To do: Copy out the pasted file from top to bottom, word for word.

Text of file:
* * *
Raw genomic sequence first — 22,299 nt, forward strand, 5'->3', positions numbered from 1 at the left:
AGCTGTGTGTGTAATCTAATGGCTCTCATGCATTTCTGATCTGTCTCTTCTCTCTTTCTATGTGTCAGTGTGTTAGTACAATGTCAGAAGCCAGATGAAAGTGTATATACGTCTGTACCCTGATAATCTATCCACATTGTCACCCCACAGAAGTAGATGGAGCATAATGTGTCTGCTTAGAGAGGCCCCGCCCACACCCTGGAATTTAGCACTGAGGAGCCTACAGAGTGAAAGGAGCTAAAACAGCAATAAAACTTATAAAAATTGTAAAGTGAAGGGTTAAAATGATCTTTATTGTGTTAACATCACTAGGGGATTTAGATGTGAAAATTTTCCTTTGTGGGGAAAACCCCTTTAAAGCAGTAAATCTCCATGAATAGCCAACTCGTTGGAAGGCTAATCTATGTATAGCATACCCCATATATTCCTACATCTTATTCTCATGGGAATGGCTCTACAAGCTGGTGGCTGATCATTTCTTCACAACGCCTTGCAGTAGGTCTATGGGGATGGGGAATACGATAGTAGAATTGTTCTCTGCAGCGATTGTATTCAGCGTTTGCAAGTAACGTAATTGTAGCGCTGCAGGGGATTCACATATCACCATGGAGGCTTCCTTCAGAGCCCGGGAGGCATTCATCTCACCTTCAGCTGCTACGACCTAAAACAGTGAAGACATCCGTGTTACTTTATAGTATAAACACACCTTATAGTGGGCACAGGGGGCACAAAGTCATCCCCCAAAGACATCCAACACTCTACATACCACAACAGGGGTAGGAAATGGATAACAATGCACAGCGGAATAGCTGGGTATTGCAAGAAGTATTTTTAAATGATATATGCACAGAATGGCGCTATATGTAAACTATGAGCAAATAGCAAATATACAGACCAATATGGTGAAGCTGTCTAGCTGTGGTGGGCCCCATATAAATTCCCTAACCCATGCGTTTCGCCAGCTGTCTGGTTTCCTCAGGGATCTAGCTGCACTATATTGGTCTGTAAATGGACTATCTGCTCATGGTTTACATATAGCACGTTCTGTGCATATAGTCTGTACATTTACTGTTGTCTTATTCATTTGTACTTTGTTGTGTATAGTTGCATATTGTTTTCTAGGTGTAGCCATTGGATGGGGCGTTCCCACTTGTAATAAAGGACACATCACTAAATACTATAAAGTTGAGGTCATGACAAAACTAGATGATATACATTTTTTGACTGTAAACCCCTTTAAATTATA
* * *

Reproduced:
Raw genomic sequence first — 22,299 nt, forward strand, 5'->3', positions numbered from 1 at the left:
AGCTGTGTGTGTAATCTAATGGCTCTCATGCATTTCTGATCTGTCTCTTCTCTCTTTCTATGTGTCAGTGTGTTAGTACAATGTCAGAAGCCAGATGAAAGTGTATATACGTCTGTACCCTGATAATCTATCCACATTGTCACCCCACAGAAGTAGATGGAGCATAATGTGTCTGCTTAGAGAGGCCCCGCCCACACCCTGGAATTTAGCACTGAGGAGCCTACAGAGTGAAAGGAGCTAAAACAGCAATAAAACTTATAAAAATTGTAAAGTGAAGGGTTAAAATGATCTTTATTGTGTTAACATCACTAGGGGATTTAGATGTGAAAATTTTCCTTTGTGGGGAAAACCCCTTTAAAGCAGTAAATCTCCATGAATAGCCAACTCGTTGGAAGGCTAATCTATGTATAGCATACCCCATATATTCCTACATCTTATTCTCATGGGAATGGCTCTACAAGCTGGTGGCTGATCATTTCTTCACAACGCCTTGCAGTAGGTCTATGGGGATGGGGAATACGATAGTAGAATTGTTCTCTGCAGCGATTGTATTCAGCGTTTGCAAGTAACGTAATTGTAGCGCTGCAGGGGATTCACATATCACCATGGAGGCTTCCTTCAGAGCCCGGGAGGCATTCATCTCACCTTCAGCTGCTACGACCTAAAACAGTGAAGACATCCGTGTTACTTTATAGTATAAACACACCTTATAGTGGGCACAGGGGGCACAAAGTCATCCCCCAAAGACATCCAACACTCTACATACCACAACAGGGGTAGGAAATGGATAACAATGCACAGCGGAATAGCTGGGTATTGCAAGAAGTATTTTTAAATGATATATGCACAGAATGGCGCTATATGTAAACTATGAGCAAATAGCAAATATACAGACCAATATGGTGAAGCTGTCTAGCTGTGGTGGGCCCCATATAAATTCCCTAACCCATGCGTTTCGCCAGCTGTCTGGTTTCCTCAGGGATCTAGCTGCACTATATTGGTCTGTAAATGGACTATCTGCTCATGGTTTACATATAGCACGTTCTGTGCATATAGTCTGTACATTTACTGTTGTCTTATTCATTTGTACTTTGTTGTGTATAGTTGCATATTGTTTTCTAGGTGTAGCCATTGGATGGGGCGTTCCCACTTGTAATAAAGGACACATCACTAAATACTATAAAGTTGAGGTCATGACAAAACTAGATGATATACATTTTTTGACTGTAAACCCCTTTAAATTATA